EU statement has urged United Nations Human Rights Council to take note of violations across the world, mentioning specific cases in 13 nations.
SRIJAN SHUKLA Updated: 19 September, 2019 7:43 pm IST
New Delhi: The European Union has released a statement condemning human rights violations across the world, including in countries such as China and Russia. While the statement uses some very strong language to condemn the rights violations in 13 countries, it makes no mention of India or Jammu & Kashmir.
The EU statement comes in the context of the ongoing 42nd Regular Session of the UNHRC taking place in Geneva, Switzerland, from 9 to 27 September. It notes that the EU would like to use the ongoing session to “discuss human rights situations that require the Council’s attention”.
The other countries that have been mentioned in the statement include Saudi Arabia, Turkey, Philippines, Egypt, Yemen, Libya, Venezuela, Syria, Palestine, Burundi and Myanmar.
No mention of India, Jammu and Kashmir
The Government of India’s 5 August decision to abrogate Article 370 taking away the special status granted to Jammu and Kashmir has been criticised by international media. The subsequent curfews and lock-down in the Valley have received a lot of flak too.
UN Human Rights chief Michelle Bachelet had expressed “deep concern” over these restrictions and urged the Indian government to ease them. Voices have also been raised by several global leaders, against “human rights violations” in Kashmir.
In a charged political climate as this, it is significant that EU’s statement makes no mention of Kashmir.
It is to note that India’s relations with the EU have improved rapidly over the past few years. Last year, the EU had released a strategy paper on ways to further strengthen economic and political relations between the two entities. India’s relations with individual member-states have enhanced too. France, a permanent members of the UN Security Council, had backedIndia’s position on J&K.
Pulling no punches on China
While the EU statement makes no mention of India, it harshly critiques human rights violations in Xinjiang province, Tibet and Hong Kong by China.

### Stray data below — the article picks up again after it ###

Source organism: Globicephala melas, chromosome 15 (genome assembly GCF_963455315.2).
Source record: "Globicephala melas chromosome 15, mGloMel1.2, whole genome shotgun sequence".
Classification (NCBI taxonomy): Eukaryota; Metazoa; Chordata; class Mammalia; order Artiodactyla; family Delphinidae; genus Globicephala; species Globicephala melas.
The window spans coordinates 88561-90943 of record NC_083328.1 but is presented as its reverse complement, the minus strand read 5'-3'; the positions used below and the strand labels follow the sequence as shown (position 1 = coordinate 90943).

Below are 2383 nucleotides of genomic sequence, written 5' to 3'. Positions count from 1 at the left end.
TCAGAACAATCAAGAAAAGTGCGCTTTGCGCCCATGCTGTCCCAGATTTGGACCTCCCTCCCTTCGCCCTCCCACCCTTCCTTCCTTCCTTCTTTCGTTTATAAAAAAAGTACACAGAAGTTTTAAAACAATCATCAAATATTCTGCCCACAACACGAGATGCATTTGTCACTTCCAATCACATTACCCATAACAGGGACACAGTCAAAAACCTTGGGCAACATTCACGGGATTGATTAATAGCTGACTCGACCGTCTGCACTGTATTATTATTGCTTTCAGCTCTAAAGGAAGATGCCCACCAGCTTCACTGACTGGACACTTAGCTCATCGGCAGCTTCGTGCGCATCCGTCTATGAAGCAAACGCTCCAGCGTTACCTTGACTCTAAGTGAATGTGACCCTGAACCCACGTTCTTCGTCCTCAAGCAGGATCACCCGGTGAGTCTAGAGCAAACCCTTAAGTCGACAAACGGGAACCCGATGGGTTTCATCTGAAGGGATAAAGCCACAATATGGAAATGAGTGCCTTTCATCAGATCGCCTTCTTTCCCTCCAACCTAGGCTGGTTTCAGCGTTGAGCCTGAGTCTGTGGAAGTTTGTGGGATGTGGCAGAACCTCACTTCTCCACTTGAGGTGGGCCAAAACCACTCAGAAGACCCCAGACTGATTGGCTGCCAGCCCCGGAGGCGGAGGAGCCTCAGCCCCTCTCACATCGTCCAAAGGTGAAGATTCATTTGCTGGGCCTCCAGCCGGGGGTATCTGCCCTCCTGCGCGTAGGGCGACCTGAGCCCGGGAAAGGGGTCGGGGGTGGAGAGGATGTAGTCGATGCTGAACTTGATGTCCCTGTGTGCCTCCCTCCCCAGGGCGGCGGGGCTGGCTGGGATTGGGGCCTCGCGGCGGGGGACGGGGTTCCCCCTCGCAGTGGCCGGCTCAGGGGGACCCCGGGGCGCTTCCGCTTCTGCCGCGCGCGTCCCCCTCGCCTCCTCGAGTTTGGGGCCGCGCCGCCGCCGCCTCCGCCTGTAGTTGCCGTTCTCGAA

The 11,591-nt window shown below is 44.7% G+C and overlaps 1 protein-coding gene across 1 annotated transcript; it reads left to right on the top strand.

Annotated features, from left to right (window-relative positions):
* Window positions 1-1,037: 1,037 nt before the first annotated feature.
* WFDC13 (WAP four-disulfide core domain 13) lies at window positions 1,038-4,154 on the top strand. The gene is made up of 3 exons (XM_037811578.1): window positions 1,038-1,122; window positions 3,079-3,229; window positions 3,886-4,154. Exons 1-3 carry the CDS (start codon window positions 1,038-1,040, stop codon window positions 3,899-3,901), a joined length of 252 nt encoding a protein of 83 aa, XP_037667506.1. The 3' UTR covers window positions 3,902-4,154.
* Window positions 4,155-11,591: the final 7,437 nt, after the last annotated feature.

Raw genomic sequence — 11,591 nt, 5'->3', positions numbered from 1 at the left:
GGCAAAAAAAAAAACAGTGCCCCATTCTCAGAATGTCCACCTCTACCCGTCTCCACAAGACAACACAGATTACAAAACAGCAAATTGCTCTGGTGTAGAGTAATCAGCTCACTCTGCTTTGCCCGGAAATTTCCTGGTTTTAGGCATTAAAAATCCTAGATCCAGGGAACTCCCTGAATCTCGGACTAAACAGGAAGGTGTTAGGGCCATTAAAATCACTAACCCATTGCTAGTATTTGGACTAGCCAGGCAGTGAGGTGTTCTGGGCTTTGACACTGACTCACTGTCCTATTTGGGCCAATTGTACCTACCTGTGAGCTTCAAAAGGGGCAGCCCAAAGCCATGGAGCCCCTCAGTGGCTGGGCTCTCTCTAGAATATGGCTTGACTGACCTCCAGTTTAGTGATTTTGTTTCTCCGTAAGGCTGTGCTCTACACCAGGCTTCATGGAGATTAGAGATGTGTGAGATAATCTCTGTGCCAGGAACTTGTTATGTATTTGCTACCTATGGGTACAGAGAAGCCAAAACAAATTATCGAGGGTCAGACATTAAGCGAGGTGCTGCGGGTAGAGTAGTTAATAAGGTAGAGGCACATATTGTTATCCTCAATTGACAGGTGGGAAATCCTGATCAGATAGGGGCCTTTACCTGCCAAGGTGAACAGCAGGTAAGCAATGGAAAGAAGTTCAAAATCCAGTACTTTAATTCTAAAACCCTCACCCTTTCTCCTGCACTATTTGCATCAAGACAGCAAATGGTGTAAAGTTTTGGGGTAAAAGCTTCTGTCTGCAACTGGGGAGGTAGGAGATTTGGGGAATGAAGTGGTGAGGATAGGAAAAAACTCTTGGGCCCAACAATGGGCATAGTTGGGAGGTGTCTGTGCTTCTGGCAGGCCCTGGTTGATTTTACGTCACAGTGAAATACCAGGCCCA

“The EU is concerned about the existence of political re-education camps, widespread surveillance, and restrictions on freedom of religion or belief, against Uighurs and other minorities in Xinjiang. We urge China to allow meaningful access to Xinjiang for independent observers, including for the UN High Commissioner for Human Rights,” notes the statement.
It urges China to ensure rule of law, establish fair trial guarantees and investigate thoroughly reported cases of “arbitrary detentions, mistreatment and torture of human rights defenders and their families”.
Hong Kong also finds a mention, with the EU requesting China to maintain a “high degree of autonomy” given to the city-state under “one country, two systems” principle.
What the statement says about other nations
The report also talks about gross human rights violations in countries such as Syria, Yemen, and Libya — nations that are currently experiencing existential wars.
Among the major global powers, the EU’s statement condemns violations by the Russian Federation, Egypt, Philippines, Turkey and Saudi Arabia.
With respect to Russia, the statement notes, “The EU reiterates its serious concerns at the overall situation of human rights in the country. Pressure and restrictions on civil society continue to grow on the basis of restrictive legislation.”